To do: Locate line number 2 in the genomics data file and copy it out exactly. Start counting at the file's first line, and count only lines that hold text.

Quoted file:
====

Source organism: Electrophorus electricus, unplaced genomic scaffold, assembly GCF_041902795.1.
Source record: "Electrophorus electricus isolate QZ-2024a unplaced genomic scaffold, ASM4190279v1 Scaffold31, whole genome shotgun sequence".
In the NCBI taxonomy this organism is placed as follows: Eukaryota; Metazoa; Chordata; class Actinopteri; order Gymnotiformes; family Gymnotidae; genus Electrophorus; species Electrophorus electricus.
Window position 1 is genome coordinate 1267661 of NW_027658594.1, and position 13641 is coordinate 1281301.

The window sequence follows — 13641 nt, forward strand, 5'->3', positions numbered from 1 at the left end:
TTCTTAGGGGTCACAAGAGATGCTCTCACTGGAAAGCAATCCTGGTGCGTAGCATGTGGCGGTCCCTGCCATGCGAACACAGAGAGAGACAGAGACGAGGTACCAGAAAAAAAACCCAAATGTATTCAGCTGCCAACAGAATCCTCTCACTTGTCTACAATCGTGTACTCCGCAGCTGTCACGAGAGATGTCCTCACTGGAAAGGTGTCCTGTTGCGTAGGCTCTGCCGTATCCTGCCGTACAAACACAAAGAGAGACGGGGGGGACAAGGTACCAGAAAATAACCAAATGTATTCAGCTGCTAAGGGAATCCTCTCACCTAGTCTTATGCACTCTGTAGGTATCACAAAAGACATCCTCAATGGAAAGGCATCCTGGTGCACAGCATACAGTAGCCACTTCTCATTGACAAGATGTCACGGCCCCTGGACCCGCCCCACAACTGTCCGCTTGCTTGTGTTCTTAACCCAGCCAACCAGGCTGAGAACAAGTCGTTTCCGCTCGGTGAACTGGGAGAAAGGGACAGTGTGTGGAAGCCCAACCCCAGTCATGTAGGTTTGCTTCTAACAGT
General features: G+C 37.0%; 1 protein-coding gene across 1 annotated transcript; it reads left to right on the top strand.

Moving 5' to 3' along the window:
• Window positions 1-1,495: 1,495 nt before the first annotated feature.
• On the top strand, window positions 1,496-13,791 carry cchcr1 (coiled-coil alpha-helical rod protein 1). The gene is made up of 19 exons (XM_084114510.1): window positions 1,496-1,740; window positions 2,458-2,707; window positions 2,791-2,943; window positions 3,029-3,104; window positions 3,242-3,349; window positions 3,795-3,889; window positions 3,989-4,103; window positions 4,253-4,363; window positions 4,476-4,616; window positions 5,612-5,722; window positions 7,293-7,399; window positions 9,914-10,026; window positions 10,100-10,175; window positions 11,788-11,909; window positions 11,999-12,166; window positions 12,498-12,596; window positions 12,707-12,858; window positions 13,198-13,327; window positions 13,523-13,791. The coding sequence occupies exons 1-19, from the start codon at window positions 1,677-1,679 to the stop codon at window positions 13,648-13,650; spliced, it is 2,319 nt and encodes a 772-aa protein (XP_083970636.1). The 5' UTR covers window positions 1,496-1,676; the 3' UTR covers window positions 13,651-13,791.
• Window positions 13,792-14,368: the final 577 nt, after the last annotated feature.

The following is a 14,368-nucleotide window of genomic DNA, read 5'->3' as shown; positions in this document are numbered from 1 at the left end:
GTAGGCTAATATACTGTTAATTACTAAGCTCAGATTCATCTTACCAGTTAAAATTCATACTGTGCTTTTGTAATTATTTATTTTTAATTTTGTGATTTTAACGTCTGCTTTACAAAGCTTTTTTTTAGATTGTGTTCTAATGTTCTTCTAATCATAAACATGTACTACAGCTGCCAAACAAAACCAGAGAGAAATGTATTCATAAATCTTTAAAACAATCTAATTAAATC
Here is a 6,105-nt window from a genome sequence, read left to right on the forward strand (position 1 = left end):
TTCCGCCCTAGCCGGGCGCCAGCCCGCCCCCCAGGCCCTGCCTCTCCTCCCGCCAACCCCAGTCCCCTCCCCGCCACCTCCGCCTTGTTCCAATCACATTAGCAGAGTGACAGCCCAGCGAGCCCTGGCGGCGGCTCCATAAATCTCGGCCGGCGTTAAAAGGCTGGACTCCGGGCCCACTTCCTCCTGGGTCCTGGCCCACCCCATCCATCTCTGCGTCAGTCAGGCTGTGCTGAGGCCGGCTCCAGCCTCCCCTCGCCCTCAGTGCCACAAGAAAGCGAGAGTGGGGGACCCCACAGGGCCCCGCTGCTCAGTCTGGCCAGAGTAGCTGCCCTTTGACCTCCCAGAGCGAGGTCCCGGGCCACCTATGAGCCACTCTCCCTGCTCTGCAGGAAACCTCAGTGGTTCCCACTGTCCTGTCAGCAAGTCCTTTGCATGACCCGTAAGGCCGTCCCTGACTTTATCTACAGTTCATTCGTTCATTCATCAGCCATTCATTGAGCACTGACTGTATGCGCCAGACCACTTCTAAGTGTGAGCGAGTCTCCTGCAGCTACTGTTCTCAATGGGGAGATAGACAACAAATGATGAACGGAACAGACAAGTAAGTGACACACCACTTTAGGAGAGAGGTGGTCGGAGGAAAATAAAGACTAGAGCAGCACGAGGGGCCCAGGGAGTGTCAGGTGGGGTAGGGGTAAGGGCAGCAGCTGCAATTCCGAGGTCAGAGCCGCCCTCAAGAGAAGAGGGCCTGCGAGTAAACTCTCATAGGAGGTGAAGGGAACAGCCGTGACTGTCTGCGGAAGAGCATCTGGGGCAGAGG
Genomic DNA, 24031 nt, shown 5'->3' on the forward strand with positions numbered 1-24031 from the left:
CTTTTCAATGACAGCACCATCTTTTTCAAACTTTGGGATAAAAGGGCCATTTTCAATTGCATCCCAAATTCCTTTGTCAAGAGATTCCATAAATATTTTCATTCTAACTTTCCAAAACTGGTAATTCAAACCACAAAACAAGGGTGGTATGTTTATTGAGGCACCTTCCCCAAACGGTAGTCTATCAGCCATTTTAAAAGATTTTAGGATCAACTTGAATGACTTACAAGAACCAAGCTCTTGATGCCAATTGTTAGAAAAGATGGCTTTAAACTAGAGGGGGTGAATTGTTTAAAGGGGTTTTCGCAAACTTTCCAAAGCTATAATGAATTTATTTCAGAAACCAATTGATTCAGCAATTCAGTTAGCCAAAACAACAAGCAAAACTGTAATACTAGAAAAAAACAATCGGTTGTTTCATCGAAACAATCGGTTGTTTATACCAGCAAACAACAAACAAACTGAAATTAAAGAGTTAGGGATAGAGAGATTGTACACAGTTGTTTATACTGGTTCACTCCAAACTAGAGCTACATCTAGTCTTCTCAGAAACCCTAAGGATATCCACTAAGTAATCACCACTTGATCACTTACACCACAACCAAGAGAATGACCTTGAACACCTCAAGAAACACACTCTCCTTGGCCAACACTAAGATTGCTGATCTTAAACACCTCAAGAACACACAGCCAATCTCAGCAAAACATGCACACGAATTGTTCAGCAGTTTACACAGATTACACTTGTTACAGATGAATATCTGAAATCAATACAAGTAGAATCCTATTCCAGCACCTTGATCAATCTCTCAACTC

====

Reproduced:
Source record: "Electrophorus electricus isolate QZ-2024a unplaced genomic scaffold, ASM4190279v1 Scaffold31, whole genome shotgun sequence".